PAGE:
Why Paying Attention to Overwhelm and Exhaustion is Critical

I don’t know who needs to hear this, but if you’re here, you probably need to hear this: you look like an empty tube of toothpaste.

You know the one I’m talking about, right? The one that’s dangerously close to empty for a week now and yesterday morning you roll it just a liiiiiiitle bit tighter so you can hopefully squeeze out juuuuust enough to successfully rid your mouth of that morning-breath-plus-coffee film, all the while thinking “I’ve gotta remember to get toothpaste on the way home from work tonight because I think it might actually be empty now” and then you pray to the toothpaste gods for just a little more to come out when you’re doing the roll n’ squeeze routine again that evening before bed.

I see you. Running your life, your family’s lives, your home, your department, your company…doing all the things for all the people who depend on you. Exhaustion and overwhelm.

I see you, mama, packing lunches, making doctors appointments, playing referee to your little ones, and shuttling them to and from every conceivable after school activity. Exhaustion and overwhelm.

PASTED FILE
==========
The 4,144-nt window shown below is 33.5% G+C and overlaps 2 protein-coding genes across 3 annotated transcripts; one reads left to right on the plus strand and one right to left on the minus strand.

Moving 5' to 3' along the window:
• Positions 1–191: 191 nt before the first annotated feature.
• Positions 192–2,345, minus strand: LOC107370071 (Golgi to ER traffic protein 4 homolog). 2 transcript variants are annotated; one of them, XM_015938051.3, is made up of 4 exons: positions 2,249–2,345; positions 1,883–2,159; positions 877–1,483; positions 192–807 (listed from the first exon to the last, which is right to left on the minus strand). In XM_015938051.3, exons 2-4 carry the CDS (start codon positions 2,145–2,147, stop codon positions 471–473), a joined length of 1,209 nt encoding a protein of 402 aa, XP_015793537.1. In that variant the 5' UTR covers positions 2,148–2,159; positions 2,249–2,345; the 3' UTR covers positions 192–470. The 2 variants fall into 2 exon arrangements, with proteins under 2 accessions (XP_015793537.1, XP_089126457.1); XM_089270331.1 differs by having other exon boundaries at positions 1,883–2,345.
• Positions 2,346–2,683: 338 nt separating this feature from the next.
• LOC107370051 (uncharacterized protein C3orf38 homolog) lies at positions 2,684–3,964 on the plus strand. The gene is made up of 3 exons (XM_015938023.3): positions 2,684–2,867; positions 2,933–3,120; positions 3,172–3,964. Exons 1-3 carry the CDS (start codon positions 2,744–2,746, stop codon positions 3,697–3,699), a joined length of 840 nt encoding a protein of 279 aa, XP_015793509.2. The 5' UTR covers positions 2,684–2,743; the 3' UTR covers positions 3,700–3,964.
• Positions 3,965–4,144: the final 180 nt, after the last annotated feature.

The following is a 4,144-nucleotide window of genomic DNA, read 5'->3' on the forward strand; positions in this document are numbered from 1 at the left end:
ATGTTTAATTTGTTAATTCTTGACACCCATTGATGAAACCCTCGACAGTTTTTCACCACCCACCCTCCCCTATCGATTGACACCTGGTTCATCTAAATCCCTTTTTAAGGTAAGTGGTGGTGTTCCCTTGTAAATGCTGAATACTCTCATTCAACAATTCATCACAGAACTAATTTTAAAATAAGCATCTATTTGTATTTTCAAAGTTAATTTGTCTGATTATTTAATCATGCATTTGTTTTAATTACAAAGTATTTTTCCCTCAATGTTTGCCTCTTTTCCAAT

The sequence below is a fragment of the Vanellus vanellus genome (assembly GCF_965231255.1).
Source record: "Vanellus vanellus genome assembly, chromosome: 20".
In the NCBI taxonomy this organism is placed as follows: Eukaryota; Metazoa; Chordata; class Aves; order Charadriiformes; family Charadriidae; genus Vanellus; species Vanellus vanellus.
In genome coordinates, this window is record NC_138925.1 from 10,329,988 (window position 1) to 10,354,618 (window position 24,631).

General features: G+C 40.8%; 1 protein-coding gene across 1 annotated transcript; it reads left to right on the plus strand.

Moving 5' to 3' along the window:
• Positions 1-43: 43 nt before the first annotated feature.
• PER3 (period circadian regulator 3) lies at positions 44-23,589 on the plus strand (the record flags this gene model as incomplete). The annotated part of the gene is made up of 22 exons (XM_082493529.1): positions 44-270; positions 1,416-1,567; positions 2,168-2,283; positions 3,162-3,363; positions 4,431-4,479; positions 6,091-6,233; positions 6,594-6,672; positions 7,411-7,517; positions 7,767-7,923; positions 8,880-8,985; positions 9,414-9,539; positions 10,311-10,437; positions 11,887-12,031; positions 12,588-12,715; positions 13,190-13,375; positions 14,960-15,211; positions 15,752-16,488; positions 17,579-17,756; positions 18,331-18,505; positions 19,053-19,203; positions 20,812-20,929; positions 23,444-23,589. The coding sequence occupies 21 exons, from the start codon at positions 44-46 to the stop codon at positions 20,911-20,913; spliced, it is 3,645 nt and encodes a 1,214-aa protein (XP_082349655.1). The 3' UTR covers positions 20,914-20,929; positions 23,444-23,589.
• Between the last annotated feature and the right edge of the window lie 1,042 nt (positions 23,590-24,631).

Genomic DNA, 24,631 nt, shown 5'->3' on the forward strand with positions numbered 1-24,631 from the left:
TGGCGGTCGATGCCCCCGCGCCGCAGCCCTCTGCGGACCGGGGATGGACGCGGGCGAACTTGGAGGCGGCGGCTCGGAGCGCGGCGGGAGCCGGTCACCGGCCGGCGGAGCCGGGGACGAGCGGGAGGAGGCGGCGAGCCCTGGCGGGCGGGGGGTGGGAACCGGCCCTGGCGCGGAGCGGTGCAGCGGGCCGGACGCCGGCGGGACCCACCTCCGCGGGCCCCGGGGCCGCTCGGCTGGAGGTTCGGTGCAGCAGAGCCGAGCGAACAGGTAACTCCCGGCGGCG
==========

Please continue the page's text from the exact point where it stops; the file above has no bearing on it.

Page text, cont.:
I see you, partner, paying bills and balancing budgets, getting groceries, cleaning the house, doing laundry, making vet appointments, and planning date nights to keep the spark alive. Exhaustion and overwhelm.

I see you, professional, inboxing to zero, picking up the slack, tracking all the nitty-gritty details, or casting the big-picture vision, choosing a professional tone of voice for that email instead of saying what you’d really like to. Exhaustion and overwhelm.

I see you – empty and running on fumes, suffering from overwhelm and exhaustion. You’re snippy, irritable, sensitive, and on-edge even though those things couldn’t be further from the essence of who you really are. You don’t let yourself notice the empty, running on fumes, exhausted feelings I can see though. Instead, you briefly chastise yourself for being such a b and then double down on your determination to be kinder to your partner, more patient with your kids, and more understanding of the people you work with and for.  

And I know. It’s scary to notice the empty, running on fumes, exhausted feelings because if you noticed them, you might look in the mirror and see what I see, a dangerously low tube of toothpaste. Let me be the one to say out-loud what you know deep inside somewhere:

You can’t keep doing this – something gotta give.

It’s a darkly ironic circular problem – you’re too exhausted to give any space or energy to addressing your exhaustion – so let me help by telling you in plain English –  you need to ask for help. Make the call, prioritize yourself 1x/week in your schedule and your budget, and ask for help…because keeping it together isn’t the same as being okay, and you deserve to be okay. You CAN be okay.